By the 1920s in Central Europe, it had become a truism among intellectuals that natural science had "disenchanted" the world, and in particular had reduced humans to mere mechanisms, devoid of higher purpose. But could a new science of "wholeness" heal what the old science of the "machine" had wrought? Some contemporary scientists thought it could. These years saw the spread of a new, "holistic" science designed to nourish the heart as well as the head, to "reenchant" even as it explained. Critics since have linked this holism to a German irrationalism that is supposed to have paved the way to Nazism. In a penetrating analysis of this science, Anne Harrington shows that in fact the story of holism in Germany is a politically heterogeneous story with multiple endings. Its alliances with Nazism were not inevitable, but resulted from reorganizational processes that ultimately brought commitments to wholeness and race, healing and death into a common framework.Before 1933, holistic science was a uniquely authoritative voice in cultural debates on the costs of modernization. It attracted not only scientists with Nazi sympathies but also moderates and leftists, some of whom left enduring humanistic legacies. Neither a "reduction" of science to its politics, nor a vision in which the sociocultural environment is a backdrop to the "internal" work of science, this story instead emphasizes how metaphor and imagery allow science to engage "real" phenomena of the laboratory in ways that are richly generative of human meanings and porous to the social and political imperatives of the hour.(less)

Paperback336 pages
Published January 31st 1999 by Princeton University Press (first published July 22nd 1996)
original title
Reenchanted Science

0691050503 (ISBN13: 9780691050508)

Wednesday, January 22, 2014

My New Olive-drab Corduroy Jeans

Alice bought me a new pair of corduroy jeans. I like everything about them - the fit, the feel, the details. The olive drab color complements some other recent wardrobe additions and gives me a nice self-esteem boost, reminding me how far I have come since the bitter day when I vowed I’d never again let that Army color touch my skin.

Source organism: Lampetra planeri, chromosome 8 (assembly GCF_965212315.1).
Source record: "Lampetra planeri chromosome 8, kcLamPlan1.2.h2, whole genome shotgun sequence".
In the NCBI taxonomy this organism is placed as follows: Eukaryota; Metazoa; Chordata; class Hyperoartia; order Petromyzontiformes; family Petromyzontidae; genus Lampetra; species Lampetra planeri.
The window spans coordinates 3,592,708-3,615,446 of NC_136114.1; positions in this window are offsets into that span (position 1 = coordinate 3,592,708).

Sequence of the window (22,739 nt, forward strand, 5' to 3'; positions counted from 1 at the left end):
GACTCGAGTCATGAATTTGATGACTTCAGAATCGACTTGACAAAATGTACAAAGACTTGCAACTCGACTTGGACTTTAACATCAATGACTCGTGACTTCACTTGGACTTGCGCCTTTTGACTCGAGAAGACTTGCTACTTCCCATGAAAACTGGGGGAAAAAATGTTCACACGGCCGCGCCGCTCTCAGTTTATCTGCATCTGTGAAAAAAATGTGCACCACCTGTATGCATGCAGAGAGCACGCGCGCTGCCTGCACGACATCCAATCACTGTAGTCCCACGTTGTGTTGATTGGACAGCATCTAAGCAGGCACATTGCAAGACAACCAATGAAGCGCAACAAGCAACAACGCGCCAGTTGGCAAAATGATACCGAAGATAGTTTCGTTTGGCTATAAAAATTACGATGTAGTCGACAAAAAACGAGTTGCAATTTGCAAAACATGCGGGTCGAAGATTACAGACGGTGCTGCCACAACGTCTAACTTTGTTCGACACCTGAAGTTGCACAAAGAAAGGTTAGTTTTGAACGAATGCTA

Yes, I am letting that color touch my skin. We finished our business four decades ago, the Army and me; I made it free without shooting anybody, thank goodness. Militaristic taint or no, I am enjoying these sharp new corduroys.

Corduroy. Beautiful word. Strange amalgam of consonants C, D, and R. Those Os. That ambiguous Y. So what if “heart of a king” - coeur du roy - turns out to be just my garbled version of the folk etymology; it tells a truth.

I will always remember the corduroy roads of my youth, me along for the ride on holiday from school as salesman Dad drove us bumping over the logs deep into the swamps of south Louisiana, on a mission to change the way they drill oil wells with new tools based on revolutionary technology, one rig, one skeptical drilling engineer at a time.

Our family had been in oil-- the greasy, blue-collar bottom, not the big-money top, not even Dad’s sales success could lift us that high -- since my paternal grandfather and his brothers had worked together as a drilling crew in the oil fields of Pennsylvania early in the 20th century. When black gold gushed in Kansas the band of brothers followed the work west. On the other side of the family my maternal grandfather - I carry his name - helped drill the first successful oil well in Western Colorado. I represented my generation in the “oil patch.”  On my first paid job at age twelve, I scrubbed and painted drill-collar thread protectors in the Lafayette, Louisiana tool yard of the company that employed my father. Seven years later I was cooking breakfast and cleaning up after forty roughnecks and roustabouts, as Galley Hand on Chevron Mobile Rig No. 9, a drilling platform one hundred twenty miles out in the Gulf of Mexico, a two-hour flight from Houma on the Louisiana coast.

I might as well have oil instead of blood pulsing through my body. That’s why, when the 2010 British-Petroleum oil spill poisoned the Gulf of Mexico, I felt personally responsible. But, I managed to get over that; everybody’s trashing Mother Earth.

I like the feel of these cords under my fingers, rough like those corduroy roads. And I like the way these hiphuggers snuggle my butt, how they tuck up around the adult diaper and hold it firmly in place. Whether I like it or not, the diaper helps me remember that my desire won't stop the mess out there any more than it will in here, up close and personal.  But,  I can still dress it up sharp and do it in style, in my new olive-drab corduroy jeans.

--Doug Millison, 22 January 2014